missionaries operating in a country that had been Lutheran since King Christian III formally decreed the change in
These missions are historically and culturally significant, firstly because they tried to convert people using a belief
system that conflicted with the official religion of Denmark and divided Inuit into two opposed religions. The
missions funded their operations from trade of local products in ways that exploited local hunters and maintained a
European hierarchical structure that was biased against the local Inuit. The Moravian Church's missions in Greenland
were created by Count Zinzendorf, and after a settling-in period, were very successful. In 1747 the United
Brotherhood delivered the timber and erected the first Moravian church.
In smaller groups accompanied by local guides, you will be taken on a walking tour visiting the town’s key sites
including the Moravian church; Torngat Arts and Crafts Gift Shop; Illusuak Cultural Centre and perhaps see a
demonstration of stone carving by a local carver. Time-permitting, there may be an option for a hike to Mount
Sophie, up to two hours roundtrip. A local Inuit bear guard will accompany the walk as you are leaving town limits
and bears frequent the area.
Located in the heart of Nunatsiavut, Hopedale is the legislative capital of the Nunatsiavut Government. Originally
known by its Inuktitut name Arvertok, which translates to "the place of whales", the community was renamed to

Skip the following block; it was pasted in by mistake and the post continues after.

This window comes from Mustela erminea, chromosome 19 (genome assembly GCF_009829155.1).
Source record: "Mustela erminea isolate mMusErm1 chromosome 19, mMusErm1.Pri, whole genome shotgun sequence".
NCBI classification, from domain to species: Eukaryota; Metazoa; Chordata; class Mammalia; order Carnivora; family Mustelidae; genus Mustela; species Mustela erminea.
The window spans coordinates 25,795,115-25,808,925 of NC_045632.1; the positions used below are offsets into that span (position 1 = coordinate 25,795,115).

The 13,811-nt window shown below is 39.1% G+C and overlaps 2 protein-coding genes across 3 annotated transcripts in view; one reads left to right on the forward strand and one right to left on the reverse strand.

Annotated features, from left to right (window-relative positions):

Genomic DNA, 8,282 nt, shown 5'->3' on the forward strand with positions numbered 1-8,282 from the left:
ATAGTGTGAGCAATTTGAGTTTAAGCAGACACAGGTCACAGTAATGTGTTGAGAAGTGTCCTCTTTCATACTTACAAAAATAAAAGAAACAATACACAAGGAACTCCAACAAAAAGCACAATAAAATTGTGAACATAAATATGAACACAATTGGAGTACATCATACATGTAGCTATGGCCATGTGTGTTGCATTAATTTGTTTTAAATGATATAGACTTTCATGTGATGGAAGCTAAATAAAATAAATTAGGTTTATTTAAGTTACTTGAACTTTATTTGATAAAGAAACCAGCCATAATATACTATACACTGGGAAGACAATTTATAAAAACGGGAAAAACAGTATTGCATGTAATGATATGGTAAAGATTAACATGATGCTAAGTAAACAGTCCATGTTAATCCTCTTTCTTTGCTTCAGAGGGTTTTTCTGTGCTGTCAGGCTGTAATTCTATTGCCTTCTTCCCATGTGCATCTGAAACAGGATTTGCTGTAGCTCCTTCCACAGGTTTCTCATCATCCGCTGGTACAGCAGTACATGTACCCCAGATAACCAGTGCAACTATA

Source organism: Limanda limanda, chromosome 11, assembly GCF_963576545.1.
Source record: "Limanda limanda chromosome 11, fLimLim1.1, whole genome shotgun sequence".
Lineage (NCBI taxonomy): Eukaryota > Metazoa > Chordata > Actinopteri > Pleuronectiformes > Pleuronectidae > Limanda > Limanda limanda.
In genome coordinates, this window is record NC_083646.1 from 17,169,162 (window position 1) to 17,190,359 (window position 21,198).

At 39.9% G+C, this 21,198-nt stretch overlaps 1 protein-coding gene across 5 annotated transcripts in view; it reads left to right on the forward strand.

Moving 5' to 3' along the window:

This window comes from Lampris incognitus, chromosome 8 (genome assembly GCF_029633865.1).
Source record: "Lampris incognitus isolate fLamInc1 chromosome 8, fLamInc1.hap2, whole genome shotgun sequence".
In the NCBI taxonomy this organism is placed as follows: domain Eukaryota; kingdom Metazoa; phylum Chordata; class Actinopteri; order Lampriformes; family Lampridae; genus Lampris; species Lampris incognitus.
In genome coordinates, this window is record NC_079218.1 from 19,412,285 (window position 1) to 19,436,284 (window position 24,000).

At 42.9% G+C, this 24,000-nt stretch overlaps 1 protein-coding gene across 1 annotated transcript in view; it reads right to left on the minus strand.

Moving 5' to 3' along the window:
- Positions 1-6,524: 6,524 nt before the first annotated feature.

Hopedale by Moravian Missionaries arriving from Germany in 1782. Hopedale has always played an important role in
the history of the Labrador Inuit and continues to play an important role by being at the centre of decisions that
affect the future of Nunatsiavut.
Today, there remains an incredible legacy of structures and artefacts from the Moravians in Hopedale. Some of the
oldest wooden-framed buildings in Canada still stand in Hopedale. Graveyards have tombstones dating back to the
1800s, and the view when arriving at the dock is much the same as it was 200 years ago. Take a walk through the
Nunatsiavut Assembly Building and learn about the local labradorite and seal skin materials found throughout.
Browse through the Moravian Mission Museum Interpretation Centre to view three storeys of artefacts and written
materials collected since the late 1700s.
Battle Harbour is a restored, 19th century fishing village on a small island in the Labrador Sea. Regarded by
generations as the unofficial capital of Labrador, it was once the salt fish capital of the world and also a government
centre bringing medicine and supplies to Indigenous communities to the north. Spend a few hours in Battle Harbour
exploring the buildings and walking the trails on this island with local, knowledgeable hosts. Hiking the island reveals
its Arctic vegetation and rock formations. In this sub-Arctic region, the dark Autumn night sky is full of bright, gigantic
stars occasionally joined by the northern lights.
L''Anse aux Meadows
Depart the pier for the short drive to L’Anse aux Meadows aboard a local school to visit the Norse site discovered in
1960 by Norwegian explorer Helge Ingstad. L’Anse aux Meadows was declared a UNESCO World Heritage Site in
1978 and is the first authenticated Norse settlement in North America. Norse sagas had spoken of their discovery for
centuries, but it wasn’t until the discovery of a small cloak pin in 1968, by archaeologists Helge and Anne Stine